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This post has taken a little while to write because it has taken me a while to decide if I should write it at all. I wanted to write about my current project but this week I have felt a little lost about the whole thing. Every time I try to organise my thoughts about it I just get more confused, and it is starting to feel like I’ve gone for a walk in the woods and not only forgotten which way I came, but why I’m there in the first place.
When I decided I would write about the project I also had to figure out how much I really wanted to share. I have trouble explaining this project to friends, face to face, from fear of speaking wrongly and making it sound more or less than it actually is. I also worry that they might not really care about all the detail, and think maybe I should just settle with “I’m writing a book”.
Regardless, I set out to write this post about my book and in doing so found more to worry about.
For now, I’ll start at the start.
Last year I wrote a story called Kiss Like I Cry that was published in a wonderful online lit-mag called The Pygmy Giant. It was a little story about a girl trying to get on with her life while her mother drinks her way through hers. I was really happy with the story and even happier about the good comments I received about it. One commenter said she would be interested to read more about the girl and her brother. This is what first gave me the idea for my current project; a collection of intertwining stories.
Teenagers were a common theme in my writing at the time so I had a bulk of stories and characters to work with already. Initially I hadn’t imagined any of them for a collection, or even that they would overlap, but when the idea got stuck in my head I couldn’t think of them any other way. Then I started writing new stories for these characters, expanding the overall story little by little, and pretty soon I had a whole group of teenagers with interconnecting friendships and lives.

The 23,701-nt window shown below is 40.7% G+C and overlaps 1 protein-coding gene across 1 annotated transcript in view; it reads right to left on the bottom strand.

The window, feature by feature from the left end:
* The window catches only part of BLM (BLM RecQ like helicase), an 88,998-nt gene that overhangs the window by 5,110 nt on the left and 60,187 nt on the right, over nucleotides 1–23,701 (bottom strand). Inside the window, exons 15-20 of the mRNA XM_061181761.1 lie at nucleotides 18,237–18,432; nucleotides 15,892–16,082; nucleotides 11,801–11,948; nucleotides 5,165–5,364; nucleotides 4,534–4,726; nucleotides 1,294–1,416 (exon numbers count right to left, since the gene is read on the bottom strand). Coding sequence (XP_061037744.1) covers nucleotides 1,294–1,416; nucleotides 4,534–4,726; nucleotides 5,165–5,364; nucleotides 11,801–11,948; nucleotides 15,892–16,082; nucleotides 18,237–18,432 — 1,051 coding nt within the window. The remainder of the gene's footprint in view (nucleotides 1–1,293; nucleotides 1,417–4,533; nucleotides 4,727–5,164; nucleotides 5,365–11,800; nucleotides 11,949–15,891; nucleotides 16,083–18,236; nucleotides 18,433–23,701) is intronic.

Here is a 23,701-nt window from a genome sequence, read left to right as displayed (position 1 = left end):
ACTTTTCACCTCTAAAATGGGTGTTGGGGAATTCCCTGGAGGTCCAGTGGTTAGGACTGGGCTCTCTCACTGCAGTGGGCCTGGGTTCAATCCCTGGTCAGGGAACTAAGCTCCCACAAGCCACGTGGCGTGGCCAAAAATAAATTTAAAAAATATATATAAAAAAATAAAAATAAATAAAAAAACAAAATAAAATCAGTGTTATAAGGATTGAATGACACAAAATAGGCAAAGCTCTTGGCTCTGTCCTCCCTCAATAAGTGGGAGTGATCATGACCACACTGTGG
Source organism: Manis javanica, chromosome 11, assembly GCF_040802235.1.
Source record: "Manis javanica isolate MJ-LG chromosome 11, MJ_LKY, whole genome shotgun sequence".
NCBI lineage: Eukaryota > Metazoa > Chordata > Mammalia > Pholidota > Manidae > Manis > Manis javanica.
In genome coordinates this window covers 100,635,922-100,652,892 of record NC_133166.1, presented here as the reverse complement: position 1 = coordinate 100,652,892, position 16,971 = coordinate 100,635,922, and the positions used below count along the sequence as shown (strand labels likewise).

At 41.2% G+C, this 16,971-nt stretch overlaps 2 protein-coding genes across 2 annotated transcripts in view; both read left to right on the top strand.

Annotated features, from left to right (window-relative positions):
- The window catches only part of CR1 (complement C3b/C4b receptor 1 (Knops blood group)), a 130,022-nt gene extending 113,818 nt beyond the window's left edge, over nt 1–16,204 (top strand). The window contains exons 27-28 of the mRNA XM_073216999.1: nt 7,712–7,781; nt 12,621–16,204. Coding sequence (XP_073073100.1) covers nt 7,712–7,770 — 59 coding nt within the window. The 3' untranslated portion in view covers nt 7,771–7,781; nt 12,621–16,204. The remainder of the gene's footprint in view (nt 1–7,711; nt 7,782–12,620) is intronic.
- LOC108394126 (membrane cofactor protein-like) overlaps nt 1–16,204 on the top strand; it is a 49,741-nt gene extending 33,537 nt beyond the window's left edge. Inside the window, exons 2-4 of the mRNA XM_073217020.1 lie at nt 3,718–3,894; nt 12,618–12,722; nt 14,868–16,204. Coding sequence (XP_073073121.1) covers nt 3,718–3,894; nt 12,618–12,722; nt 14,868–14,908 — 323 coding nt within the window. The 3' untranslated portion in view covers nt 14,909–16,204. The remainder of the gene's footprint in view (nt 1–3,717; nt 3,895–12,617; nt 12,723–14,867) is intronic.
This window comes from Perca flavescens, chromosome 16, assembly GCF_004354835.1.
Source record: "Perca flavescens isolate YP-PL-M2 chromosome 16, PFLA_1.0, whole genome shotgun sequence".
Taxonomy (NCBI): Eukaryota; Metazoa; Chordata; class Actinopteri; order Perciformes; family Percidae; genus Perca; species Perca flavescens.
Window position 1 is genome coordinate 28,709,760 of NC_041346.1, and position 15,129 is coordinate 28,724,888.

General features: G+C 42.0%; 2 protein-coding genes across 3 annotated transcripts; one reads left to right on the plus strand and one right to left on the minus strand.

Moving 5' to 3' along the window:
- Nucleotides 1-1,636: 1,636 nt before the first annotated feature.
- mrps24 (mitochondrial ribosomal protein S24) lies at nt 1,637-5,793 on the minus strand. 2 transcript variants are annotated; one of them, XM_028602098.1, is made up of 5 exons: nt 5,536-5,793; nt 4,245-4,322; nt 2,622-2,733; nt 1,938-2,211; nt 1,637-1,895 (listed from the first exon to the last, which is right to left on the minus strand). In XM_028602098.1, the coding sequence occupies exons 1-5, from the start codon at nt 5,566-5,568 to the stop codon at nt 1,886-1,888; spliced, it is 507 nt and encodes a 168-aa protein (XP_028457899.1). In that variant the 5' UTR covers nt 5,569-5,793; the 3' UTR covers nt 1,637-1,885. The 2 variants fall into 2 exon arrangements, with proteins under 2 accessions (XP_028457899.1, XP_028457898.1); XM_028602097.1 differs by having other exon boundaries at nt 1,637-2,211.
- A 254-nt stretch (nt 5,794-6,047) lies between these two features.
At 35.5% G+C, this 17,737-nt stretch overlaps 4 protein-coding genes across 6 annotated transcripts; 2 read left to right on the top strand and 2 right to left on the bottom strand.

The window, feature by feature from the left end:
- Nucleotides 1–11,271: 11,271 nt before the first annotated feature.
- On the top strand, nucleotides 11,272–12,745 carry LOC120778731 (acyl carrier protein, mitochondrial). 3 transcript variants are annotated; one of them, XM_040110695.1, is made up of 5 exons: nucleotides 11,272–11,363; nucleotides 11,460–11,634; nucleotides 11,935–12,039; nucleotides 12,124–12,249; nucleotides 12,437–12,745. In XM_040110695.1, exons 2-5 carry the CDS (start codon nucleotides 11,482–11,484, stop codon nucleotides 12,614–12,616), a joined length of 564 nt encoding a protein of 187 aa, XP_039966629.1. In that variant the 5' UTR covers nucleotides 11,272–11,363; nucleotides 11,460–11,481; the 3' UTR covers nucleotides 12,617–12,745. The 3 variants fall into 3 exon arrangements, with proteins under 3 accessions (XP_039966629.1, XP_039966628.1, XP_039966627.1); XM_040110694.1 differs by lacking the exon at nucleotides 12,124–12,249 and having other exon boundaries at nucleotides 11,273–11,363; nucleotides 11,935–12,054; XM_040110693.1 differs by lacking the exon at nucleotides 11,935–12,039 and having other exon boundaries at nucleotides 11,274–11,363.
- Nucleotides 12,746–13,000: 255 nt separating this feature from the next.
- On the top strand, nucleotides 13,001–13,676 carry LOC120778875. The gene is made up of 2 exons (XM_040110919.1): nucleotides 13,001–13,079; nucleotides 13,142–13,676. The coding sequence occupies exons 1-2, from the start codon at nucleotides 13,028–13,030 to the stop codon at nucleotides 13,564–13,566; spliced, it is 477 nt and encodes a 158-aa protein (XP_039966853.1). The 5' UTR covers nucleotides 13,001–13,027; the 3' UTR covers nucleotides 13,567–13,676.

It has always been important to me, when writing, that the stories can stand on their own, despite the fact that they are intended to overlap. I want people to be able to read one of the stories and not have too many unanswered questions about the characters, but be interested enough to want to read a another story, focused on them. This week I have been going over the initial stories and writing quite a lot of notes and character outlines for those involved. I also finished three whole stories and am really happy with how things are going, however, all the time in the back of my head I have been asking the question: will people care?
Adolescence is a common theme in a lot of writing and myriad masters of the short story have covered it, so why would anyone care about my representation?
In thinking about that question and writing this post I have come to the conclusion that I don’t care. I have become so enamoured with these characters that they have assimilated into almost every story I have written in the last year and I feel like I need to tell their tale before they will leave me alone. I have had a number of the stories I imagine for this collection published already and have received great feedback on them so people do enjoy the stories.
I can’t fully explain how amazing it is to get good feedback from readers but it is a level of excitement that never dulls. Knowing people like my writing is what gives me courage to keep sending out my work, but it is not why I write; I think I forgot that somewhere along the way and writing this post has reminded me.
I’m in the woods to enjoy myself not so everyone knows I’m here. I write because I love to tell stories, whether I tell them to anyone else or not.
So, while I can guarantee that I will finish this book I cannot say whether I will show it to anyone.
Alex writes short stories and occasionally things a little bit longer. He has had fiction published in places like Wilderness House LIterary Review, Metazen and Spectre Magazine and has a story in the National Flash Fiction Day anthology Jawbreakers. He is currently working on a collection of stories, a novella and his blog at alexthornber.wordpress.com.